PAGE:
Saturday, March 28, 2009

Amoebas Threaten Texas!

A giant colony of genetically identical amoebas is oozing through Texas!

Scientists say the discovery is much more than a mere curiosity, because the colony consists of what are known as social amoebas. Only an apparent oxymoron, social amoebas are able to gather in organized groups and behave cooperatively, some even committing suicide to help fellow amoebas reproduce. The discovery of such a huge colony of genetically identical amoebas provides insight into how such cooperation and sociality might have evolved and may help to explain why microbes are being found to show social behaviors more often than was expected.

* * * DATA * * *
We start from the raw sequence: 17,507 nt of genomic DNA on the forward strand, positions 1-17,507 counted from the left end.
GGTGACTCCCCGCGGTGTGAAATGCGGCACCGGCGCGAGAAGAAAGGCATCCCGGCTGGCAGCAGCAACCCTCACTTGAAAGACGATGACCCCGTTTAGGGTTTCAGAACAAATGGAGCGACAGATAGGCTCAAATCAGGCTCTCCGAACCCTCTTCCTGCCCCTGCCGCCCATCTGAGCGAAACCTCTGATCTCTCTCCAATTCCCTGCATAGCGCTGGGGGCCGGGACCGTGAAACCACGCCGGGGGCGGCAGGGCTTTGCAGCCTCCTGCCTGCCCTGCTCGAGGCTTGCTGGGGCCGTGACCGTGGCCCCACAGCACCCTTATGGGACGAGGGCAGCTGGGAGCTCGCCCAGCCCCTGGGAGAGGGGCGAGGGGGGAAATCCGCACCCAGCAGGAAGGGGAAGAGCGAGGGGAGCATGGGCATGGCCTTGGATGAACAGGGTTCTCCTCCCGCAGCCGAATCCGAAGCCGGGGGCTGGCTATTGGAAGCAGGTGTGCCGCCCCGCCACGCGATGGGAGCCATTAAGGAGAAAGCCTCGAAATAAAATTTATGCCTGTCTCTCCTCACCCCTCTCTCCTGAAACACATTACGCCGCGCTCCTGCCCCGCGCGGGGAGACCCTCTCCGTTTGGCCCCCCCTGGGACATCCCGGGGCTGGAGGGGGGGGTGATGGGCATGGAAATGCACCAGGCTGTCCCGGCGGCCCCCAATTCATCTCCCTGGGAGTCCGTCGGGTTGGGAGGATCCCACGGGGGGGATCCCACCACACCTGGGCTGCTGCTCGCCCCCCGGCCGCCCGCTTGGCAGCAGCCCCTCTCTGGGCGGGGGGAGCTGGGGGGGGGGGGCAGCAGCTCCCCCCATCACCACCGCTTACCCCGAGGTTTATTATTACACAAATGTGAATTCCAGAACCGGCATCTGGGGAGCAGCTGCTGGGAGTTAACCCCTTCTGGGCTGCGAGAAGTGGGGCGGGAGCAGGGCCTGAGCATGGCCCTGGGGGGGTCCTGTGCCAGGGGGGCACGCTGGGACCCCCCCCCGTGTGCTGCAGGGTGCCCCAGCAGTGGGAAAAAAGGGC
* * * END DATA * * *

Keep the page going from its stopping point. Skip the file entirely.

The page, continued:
Better wear your galoshes.

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2 Comments:

Blogger Ralf the Dog said...

Sad that the colony died. It almost sounds like the early stages of cellular differentiation. I wonder about mutation. How much could you change one of their genetic codes and have the amoeba function as a part of the colony? (Don't worry, I understand cellular differentiation in an organism has nothing to do with genetic differences between cells. A skin cell is genetically the same as a neuron.)

It would also be cool to look at the method of communication. How does it compare to the ways more complex cells communicate? How did this method of communication evolve?

12:12 AM  
Blogger Peromyscus said...

I'm not sure why this was such a big surprise - self-organizing slime molds like Dictyostelium have been studied for many years. (http://herbie.ucsd.edu/~levine/dicty.html for movies and papers on cellular communication)
Was it just the sheer size?

10:31 AM  

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